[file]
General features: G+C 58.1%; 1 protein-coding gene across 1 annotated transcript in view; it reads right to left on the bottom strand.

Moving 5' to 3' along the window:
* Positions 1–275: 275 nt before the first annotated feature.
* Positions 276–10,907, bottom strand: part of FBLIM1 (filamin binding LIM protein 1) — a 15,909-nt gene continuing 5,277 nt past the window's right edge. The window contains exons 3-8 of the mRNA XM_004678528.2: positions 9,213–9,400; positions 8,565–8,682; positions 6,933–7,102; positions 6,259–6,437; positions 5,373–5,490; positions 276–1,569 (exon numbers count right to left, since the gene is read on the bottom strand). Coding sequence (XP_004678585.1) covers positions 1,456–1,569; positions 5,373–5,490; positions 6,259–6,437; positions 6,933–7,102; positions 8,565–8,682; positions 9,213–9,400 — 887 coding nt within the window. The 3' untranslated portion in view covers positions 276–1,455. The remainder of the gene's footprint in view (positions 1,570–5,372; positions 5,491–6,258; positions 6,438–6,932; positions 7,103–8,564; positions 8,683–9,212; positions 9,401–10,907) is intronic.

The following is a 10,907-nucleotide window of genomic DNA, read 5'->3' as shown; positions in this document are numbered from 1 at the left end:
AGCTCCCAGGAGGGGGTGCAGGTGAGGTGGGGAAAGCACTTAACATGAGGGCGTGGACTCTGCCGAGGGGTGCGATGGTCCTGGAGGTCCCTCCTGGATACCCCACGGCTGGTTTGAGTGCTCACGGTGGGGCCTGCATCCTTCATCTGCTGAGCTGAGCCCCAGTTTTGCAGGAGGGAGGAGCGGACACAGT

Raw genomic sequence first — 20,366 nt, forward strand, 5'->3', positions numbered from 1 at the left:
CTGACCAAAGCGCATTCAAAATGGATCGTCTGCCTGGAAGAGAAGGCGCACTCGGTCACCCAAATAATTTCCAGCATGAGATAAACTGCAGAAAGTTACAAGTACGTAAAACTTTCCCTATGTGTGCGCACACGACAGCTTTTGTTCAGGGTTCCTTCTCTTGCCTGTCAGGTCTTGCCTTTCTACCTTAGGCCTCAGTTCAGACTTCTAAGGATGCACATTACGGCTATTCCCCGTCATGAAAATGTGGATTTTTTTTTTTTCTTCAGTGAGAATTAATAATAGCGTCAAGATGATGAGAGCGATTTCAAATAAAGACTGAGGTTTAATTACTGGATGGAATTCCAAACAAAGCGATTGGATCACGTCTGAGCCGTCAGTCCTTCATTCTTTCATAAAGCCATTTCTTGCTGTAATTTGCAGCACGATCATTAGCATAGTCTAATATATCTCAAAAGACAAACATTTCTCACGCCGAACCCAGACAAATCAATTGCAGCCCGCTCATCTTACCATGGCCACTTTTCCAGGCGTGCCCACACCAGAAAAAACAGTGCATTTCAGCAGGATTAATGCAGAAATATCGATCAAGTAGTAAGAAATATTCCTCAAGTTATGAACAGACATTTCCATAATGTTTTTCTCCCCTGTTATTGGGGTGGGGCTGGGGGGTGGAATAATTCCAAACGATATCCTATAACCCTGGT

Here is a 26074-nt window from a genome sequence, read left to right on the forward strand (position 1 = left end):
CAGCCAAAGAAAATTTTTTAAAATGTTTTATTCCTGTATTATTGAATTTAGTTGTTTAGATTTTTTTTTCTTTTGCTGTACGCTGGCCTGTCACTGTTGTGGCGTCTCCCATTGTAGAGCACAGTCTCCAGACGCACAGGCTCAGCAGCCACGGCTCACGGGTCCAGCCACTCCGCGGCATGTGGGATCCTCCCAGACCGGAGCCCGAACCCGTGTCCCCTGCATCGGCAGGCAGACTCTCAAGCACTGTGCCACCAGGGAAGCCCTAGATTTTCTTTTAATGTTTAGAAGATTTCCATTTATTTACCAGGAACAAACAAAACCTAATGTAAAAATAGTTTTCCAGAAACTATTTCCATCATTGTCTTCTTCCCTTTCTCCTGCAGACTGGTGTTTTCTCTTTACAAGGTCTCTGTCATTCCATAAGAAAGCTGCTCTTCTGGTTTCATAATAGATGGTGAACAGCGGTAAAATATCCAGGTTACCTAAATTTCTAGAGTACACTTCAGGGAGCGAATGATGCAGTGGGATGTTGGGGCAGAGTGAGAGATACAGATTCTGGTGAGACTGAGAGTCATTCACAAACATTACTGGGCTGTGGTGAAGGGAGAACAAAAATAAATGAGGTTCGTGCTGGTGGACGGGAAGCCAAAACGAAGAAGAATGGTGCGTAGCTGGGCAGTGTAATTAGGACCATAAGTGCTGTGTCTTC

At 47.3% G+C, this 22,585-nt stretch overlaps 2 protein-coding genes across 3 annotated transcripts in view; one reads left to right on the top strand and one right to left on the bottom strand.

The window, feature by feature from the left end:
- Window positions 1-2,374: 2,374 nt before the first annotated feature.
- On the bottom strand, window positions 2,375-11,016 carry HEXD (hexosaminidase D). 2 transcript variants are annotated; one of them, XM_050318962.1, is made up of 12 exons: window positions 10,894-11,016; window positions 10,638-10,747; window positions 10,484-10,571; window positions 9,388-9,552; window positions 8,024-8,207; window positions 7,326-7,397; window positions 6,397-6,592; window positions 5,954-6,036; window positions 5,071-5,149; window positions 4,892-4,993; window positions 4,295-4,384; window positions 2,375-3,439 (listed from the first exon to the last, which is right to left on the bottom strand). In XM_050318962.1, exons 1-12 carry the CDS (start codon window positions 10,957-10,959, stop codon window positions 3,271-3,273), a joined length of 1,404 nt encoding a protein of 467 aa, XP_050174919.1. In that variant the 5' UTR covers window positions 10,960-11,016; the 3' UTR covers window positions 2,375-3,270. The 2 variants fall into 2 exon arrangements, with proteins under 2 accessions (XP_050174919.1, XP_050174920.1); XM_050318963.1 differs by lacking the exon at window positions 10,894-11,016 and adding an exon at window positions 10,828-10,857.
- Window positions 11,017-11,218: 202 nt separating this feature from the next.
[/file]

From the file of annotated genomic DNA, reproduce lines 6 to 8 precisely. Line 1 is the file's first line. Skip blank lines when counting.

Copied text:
AGCTCCCAGGAGGGGGTGCAGGTGAGGTGGGGAAAGCACTTAACATGAGGGCGTGGACTCTGCCGAGGGGTGCGATGGTCCTGGAGGTCCCTCCTGGATACCCCACGGCTGGTTTGAGTGCTCACGGTGGGGCCTGCATCCTTCATCTGCTGAGCTGAGCCCCAGTTTTGCAGGAGGGAGGAGCGGACACAGT

Raw genomic sequence first — 20,366 nt, forward strand, 5'->3', positions numbered from 1 at the left:
CTGACCAAAGCGCATTCAAAATGGATCGTCTGCCTGGAAGAGAAGGCGCACTCGGTCACCCAAATAATTTCCAGCATGAGATAAACTGCAGAAAGTTACAAGTACGTAAAACTTTCCCTATGTGTGCGCACACGACAGCTTTTGTTCAGGGTTCCTTCTCTTGCCTGTCAGGTCTTGCCTTTCTACCTTAGGCCTCAGTTCAGACTTCTAAGGATGCACATTACGGCTATTCCCCGTCATGAAAATGTGGATTTTTTTTTTTTCTTCAGTGAGAATTAATAATAGCGTCAAGATGATGAGAGCGATTTCAAATAAAGACTGAGGTTTAATTACTGGATGGAATTCCAAACAAAGCGATTGGATCACGTCTGAGCCGTCAGTCCTTCATTCTTTCATAAAGCCATTTCTTGCTGTAATTTGCAGCACGATCATTAGCATAGTCTAATATATCTCAAAAGACAAACATTTCTCACGCCGAACCCAGACAAATCAATTGCAGCCCGCTCATCTTACCATGGCCACTTTTCCAGGCGTGCCCACACCAGAAAAAACAGTGCATTTCAGCAGGATTAATGCAGAAATATCGATCAAGTAGTAAGAAATATTCCTCAAGTTATGAACAGACATTTCCATAATGTTTTTCTCCCCTGTTATTGGGGTGGGGCTGGGGGGTGGAATAATTCCAAACGATATCCTATAACCCTGGT